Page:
Pound plunges to all-time low – interest rate meeting expected

Experts explain what this fall could entail

Pound plunges to all-time low – interest rate meeting expected

The pound plunged to an all-time low against the US dollar on Monday, just days after the new government announced the biggest tax cuts in decades.

The currency dropped by as much as 4.7% to $1.035 early in the morning before rebounding to $1.07 by mid-morning. The fall is mostly attributed to Chancellor Kwasi Kwarteng’s announcement on Friday of a number of tax cuts aimed at boosting the economy.

The pound has been under pressure, falling 22% since the start of the year versus the dollar. But the currency is not only weakening when compared with the strong US dollar, as it also fell by 3.7% to €1.0787 against the euro on Monday.

City investors are expecting immediate intervention from the Bank of England to prevent the UK from further sliding into a currency crisis. The UK’s central bank could potentially decide on an emergency interest rate rise before the next scheduled meeting of its Monetary Policy Committee in November.

Read more: Bank of England makes interest rate announcement.

Graham Cox, director of Bristol-based Self Employed Mortgage Hub, believes that if the pound falls any further, “it’s almost certain the Bank of England will be forced to step in and hike the base rate again, probably by at least 0.75% on top of the 0.5% increase last week.”

“Unless the government steadies the ship, we’re heading for a house price crash of 20-40% over the next couple of years,” Cox warned. “There are 1.8 million borrowers coming off fixed-rate deals next year. They simply won’t be able to afford the mortgage payments, forcing them to sell or be repossessed.”

“If foreign investors lose confidence in the country, its government and economy, which is happening at scale, Sterling could fall much further and the fallout will be devastating,” Philip Dragoumis, owner of London-based wealth manager Thera Wealth Management, said. “This will keep inflation higher for longer and growth lower.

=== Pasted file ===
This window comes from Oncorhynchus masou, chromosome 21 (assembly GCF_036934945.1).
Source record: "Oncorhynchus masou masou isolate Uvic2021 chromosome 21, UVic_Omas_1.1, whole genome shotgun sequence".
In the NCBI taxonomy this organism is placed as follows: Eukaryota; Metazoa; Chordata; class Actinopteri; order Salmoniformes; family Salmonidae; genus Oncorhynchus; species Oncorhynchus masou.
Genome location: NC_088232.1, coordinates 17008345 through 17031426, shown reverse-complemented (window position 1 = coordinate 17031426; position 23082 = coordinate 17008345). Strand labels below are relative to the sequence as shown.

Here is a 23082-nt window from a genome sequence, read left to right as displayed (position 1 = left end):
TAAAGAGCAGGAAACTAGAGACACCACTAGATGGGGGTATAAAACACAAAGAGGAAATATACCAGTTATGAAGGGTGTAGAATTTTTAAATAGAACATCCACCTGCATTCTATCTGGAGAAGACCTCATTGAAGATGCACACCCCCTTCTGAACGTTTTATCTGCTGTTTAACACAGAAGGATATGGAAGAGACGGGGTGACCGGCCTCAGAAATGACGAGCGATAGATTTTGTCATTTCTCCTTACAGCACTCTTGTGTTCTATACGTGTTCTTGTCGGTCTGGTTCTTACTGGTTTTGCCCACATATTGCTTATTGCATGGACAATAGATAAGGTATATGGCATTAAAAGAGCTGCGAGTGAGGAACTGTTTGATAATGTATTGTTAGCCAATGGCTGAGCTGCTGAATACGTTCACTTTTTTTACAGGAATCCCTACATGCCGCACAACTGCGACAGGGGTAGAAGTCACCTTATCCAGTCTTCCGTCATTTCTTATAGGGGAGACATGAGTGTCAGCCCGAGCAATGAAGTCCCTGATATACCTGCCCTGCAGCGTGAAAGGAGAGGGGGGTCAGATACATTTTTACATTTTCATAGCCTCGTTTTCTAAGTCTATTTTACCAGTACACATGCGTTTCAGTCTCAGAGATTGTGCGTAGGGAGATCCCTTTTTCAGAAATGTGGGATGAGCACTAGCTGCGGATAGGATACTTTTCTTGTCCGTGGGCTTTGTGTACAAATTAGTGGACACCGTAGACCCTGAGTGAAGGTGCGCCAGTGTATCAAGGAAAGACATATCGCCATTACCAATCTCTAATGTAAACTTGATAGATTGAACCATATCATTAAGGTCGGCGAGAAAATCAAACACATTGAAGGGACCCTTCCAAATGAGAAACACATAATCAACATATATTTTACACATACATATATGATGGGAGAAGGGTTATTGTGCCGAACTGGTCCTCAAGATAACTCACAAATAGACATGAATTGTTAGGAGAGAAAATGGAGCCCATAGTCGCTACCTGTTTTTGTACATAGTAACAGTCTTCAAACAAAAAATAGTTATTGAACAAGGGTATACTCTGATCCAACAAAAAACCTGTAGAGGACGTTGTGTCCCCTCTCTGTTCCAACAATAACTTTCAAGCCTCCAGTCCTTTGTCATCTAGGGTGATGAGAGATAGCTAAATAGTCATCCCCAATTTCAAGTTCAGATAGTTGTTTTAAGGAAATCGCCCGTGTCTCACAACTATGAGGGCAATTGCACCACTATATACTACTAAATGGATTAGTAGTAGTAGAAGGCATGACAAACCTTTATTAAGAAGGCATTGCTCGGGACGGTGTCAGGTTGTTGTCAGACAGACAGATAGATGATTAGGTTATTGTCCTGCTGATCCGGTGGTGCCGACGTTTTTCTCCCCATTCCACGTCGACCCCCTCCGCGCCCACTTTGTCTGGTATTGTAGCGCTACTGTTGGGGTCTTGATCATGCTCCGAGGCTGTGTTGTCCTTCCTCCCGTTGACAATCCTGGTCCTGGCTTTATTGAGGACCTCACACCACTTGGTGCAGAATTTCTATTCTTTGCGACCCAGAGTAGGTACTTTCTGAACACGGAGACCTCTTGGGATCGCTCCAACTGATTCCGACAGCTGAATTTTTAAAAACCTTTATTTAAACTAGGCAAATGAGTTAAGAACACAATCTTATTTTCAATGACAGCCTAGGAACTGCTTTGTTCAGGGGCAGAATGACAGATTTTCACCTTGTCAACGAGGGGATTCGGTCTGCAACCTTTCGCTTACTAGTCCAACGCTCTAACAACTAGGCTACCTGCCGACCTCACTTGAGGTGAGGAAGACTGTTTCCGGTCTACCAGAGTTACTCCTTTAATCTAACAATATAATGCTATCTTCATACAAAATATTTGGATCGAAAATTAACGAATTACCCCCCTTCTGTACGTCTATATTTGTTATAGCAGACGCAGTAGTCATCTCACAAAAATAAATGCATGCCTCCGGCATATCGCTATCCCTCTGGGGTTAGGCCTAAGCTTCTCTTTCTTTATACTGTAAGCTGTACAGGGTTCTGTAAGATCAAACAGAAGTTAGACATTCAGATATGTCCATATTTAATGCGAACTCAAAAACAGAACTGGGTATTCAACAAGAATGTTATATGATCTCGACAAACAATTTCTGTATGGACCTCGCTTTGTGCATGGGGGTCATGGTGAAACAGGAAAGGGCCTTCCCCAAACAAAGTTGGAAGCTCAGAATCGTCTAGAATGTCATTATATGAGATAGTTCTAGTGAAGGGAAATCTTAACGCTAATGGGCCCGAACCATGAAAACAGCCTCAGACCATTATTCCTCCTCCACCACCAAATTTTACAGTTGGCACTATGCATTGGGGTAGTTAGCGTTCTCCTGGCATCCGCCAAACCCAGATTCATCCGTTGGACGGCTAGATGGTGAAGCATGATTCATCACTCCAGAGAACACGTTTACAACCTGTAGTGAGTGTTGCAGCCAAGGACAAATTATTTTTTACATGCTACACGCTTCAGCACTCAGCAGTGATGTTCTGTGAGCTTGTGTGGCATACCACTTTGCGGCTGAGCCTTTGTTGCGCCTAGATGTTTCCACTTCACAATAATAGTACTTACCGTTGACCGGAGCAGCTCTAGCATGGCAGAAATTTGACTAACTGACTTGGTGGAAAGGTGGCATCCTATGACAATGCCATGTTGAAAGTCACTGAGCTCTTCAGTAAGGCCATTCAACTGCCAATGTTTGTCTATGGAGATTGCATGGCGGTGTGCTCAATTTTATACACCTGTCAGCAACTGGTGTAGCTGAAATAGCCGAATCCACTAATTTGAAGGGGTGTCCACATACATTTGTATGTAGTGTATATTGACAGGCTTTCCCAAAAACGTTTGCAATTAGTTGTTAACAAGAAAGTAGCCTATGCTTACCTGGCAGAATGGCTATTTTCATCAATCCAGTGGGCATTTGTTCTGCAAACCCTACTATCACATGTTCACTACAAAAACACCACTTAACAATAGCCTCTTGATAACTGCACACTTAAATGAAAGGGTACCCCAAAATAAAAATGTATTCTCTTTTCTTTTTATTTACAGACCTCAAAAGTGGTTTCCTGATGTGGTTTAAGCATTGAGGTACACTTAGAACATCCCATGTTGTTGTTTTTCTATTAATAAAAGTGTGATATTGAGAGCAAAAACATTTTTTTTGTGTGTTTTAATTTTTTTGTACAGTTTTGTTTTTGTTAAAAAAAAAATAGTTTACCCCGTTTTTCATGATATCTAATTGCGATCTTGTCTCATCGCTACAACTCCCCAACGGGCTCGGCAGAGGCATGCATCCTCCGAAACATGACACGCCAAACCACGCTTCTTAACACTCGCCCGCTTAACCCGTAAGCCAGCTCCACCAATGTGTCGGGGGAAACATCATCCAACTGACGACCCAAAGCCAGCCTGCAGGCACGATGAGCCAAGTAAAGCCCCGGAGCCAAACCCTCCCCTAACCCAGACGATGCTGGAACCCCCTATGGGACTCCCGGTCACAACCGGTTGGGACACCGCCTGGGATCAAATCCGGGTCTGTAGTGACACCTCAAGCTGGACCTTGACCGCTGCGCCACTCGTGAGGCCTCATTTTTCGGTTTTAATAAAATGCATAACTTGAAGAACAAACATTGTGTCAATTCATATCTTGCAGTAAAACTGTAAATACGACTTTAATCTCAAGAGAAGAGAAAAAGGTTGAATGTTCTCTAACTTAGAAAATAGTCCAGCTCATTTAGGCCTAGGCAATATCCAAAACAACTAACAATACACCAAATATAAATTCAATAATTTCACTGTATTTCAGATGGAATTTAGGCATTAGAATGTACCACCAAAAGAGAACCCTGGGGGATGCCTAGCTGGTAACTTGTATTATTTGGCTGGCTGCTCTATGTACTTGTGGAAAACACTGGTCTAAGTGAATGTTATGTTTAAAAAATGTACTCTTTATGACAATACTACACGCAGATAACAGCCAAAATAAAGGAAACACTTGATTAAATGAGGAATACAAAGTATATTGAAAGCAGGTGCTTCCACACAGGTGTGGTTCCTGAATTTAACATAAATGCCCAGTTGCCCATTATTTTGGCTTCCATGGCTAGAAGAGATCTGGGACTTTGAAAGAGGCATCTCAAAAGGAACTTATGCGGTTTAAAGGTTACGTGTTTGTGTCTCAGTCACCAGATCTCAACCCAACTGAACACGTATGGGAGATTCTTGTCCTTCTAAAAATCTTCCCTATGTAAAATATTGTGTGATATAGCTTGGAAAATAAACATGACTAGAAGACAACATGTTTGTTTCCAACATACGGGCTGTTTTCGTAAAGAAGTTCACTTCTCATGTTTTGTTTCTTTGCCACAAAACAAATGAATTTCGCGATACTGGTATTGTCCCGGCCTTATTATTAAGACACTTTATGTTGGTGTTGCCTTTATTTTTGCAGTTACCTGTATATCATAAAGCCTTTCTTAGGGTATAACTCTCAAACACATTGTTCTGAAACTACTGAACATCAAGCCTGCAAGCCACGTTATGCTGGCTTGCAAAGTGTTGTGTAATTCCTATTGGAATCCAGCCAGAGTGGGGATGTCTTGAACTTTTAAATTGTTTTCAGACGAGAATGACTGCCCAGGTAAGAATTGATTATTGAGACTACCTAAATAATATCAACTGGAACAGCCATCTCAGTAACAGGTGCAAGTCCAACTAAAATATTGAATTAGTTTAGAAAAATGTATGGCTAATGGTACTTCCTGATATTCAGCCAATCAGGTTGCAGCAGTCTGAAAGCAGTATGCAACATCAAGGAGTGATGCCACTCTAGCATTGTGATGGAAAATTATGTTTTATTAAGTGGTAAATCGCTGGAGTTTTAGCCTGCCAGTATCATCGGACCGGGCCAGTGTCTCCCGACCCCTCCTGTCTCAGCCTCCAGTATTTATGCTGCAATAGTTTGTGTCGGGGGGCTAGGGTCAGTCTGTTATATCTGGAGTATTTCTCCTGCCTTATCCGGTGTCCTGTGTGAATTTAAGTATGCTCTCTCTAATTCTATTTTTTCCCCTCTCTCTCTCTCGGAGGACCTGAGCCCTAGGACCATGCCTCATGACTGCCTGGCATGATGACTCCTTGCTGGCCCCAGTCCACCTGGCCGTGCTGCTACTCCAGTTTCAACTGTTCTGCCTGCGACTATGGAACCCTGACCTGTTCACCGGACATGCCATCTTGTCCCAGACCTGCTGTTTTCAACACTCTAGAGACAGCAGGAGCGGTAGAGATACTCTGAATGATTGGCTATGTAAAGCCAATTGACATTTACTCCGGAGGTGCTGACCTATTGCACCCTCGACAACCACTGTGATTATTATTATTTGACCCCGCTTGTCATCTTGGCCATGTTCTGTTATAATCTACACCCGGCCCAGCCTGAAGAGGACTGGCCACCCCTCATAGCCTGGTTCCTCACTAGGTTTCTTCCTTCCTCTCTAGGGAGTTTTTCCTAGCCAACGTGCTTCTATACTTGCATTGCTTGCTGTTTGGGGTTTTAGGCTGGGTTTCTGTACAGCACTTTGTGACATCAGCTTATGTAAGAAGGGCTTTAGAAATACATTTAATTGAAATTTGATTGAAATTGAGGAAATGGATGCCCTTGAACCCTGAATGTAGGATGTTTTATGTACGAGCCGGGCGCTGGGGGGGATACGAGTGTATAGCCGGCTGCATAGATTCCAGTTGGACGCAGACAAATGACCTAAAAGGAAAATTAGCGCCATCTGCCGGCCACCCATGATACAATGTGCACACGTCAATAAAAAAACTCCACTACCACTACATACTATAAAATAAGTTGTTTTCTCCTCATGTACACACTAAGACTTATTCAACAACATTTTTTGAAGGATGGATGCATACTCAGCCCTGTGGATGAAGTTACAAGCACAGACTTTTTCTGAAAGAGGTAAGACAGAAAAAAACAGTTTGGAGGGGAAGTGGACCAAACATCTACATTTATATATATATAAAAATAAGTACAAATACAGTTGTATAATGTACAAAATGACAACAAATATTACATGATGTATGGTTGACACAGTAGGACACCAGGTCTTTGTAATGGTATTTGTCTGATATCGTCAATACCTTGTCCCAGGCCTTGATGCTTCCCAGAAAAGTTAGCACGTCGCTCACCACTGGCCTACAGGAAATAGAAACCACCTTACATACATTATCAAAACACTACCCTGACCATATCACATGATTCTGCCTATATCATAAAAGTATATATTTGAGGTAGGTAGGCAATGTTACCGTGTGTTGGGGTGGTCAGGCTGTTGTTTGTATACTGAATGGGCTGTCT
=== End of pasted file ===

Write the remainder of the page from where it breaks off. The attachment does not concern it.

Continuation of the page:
“So far this year, Sterling has primarily fallen against the dollar, and this is because the greenback has been strong against all currencies. Unfortunately, as oil prices and other commodities are priced in dollars, this keeps inflation high for us.

“However, Sterling has also fallen against the euro this year, making our imports from Europe more expensive. All this is despite the UK having higher interest rates than Europe as higher rates attract savings and inflows into the currency. The UK has a trade deficit with the rest of the world, meaning it imports much more than it exports. It needs to attract capital to fund this gap and right now it is doing the exact opposite.”

For Lewis Shaw, founder of Mansfield-based Shaw Financial Services, the situation is “getting very serious.”

“Imports will become more expensive as Sterling tanks because a lot of our imports are denominated in dollars,” he said, echoing Dragoumis’ concerns. “This will feed into higher inflation through rising costs, which the Bank of England is mandated to deal with.

“Put simply, it means more base rate hikes which feed into swap rate markets, ultimately ending up as higher mortgage rates. As I’ve already said, it really is time to buckle up. It’s going to be one hell of a ride.”